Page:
Now letâ€™s take a quick peak at the basics of developing rapport with others. In a nutshell, what it takes is to ask questions, have a positive, open attitude, encourage an open exchange of communications (both verbal and unspoken), listen to verbal and unspoken communications and share positive feedback. Here are a few details on each step.
Ask Questions â€“ Building report is similar to interviewing someone for a job opening or it can be like a reporter seeking information for an article. Relax and get to know the other person with a goal of finding common ground or things of interest. You can begin by simply commenting on the other personâ€™s choice of attire, if in person, or about their computer, if online, and following up with related questions. For example, in person, you could compliment the other person on their color choice and or maybe a pin, ring or other piece of jewelry and ask where it came from. In online communications, you could compliment the other personâ€™s font, smile faces or whatever they use, mention that the communication style seems relaxed and ask if he or she writes a lot. Then basically follow up, steering clear of topics that could entice or cause arguing, while gradually leading the person to common ground youâ€™d like to discuss.
Attitude â€“ have a positive attitude and leave social labels at home (or in a drawer, if youâ€™re at home). Many people can tell instantly if you have a negative attitude or if you feel superior. So treat other people as you would like to be treated. And give each person a chance.
Open Exchange â€“ Do encourage others to share with you. Some people are shy, scared or inexperienced in communicating and welcome an opportunity to share. So both with body language and verbal communication invite an exchange. Face the other person with your arms open, eyes looking into theirs gently (not glaring or staring), and encourage a conversation with a warm smile.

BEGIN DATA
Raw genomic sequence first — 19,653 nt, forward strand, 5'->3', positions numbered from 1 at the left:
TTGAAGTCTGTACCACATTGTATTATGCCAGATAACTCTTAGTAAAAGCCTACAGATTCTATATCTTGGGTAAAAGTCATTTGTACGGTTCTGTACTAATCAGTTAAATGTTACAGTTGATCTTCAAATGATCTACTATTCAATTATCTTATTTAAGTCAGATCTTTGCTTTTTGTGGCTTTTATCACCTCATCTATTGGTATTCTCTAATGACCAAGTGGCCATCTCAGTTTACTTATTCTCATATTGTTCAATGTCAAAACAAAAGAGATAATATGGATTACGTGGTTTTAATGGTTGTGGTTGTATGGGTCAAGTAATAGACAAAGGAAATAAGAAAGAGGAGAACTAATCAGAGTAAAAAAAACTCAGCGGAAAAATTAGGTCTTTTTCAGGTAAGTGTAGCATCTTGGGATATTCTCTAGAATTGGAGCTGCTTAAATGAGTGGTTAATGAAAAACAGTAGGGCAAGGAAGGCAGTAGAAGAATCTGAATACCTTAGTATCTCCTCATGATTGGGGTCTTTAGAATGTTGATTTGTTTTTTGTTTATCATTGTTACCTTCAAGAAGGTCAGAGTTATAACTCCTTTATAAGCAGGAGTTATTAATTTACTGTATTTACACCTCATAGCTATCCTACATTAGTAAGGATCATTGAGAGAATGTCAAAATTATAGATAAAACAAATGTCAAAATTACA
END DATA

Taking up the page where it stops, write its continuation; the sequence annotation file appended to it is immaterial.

Listen â€“ Be an active listener. Donâ€™t focus your thoughts on what YOU will say next. Listen to what the other person is saying and take your clues from there, while also noting the body language. For example, if the other person folds his arms and sounds upset, you may need to change the subject or let him have some space and distance; maybe even try approaching him later on and excusing yourself to go make a phone call (of head to the buffet table or somewhere to escape). On the other hand, if the other person is leaning towards you, following your every word and communicating with your as if you were old friends, BINGO. Youâ€™ve built rapport!
Share â€“ People like compliments. So hand them out freely without over doing it. Leaving a nice part of yourself like a compliment is a good memory for the other person to recall – -numerous times. Thatâ€™s good rapport. But do be sincere! False compliments arenâ€™t easily disguised.
FUNDAMENTALS OF FINESSE
Basically using finesse in handling relationships means use subtle skill, tact or diplomacy when handling a situation. This doesnâ€™t mean you need to use fancy, flowery phrases or lengthy 10-letter words or anything. It means focusing on the positive in a friendly way, and not embarrassing the other person.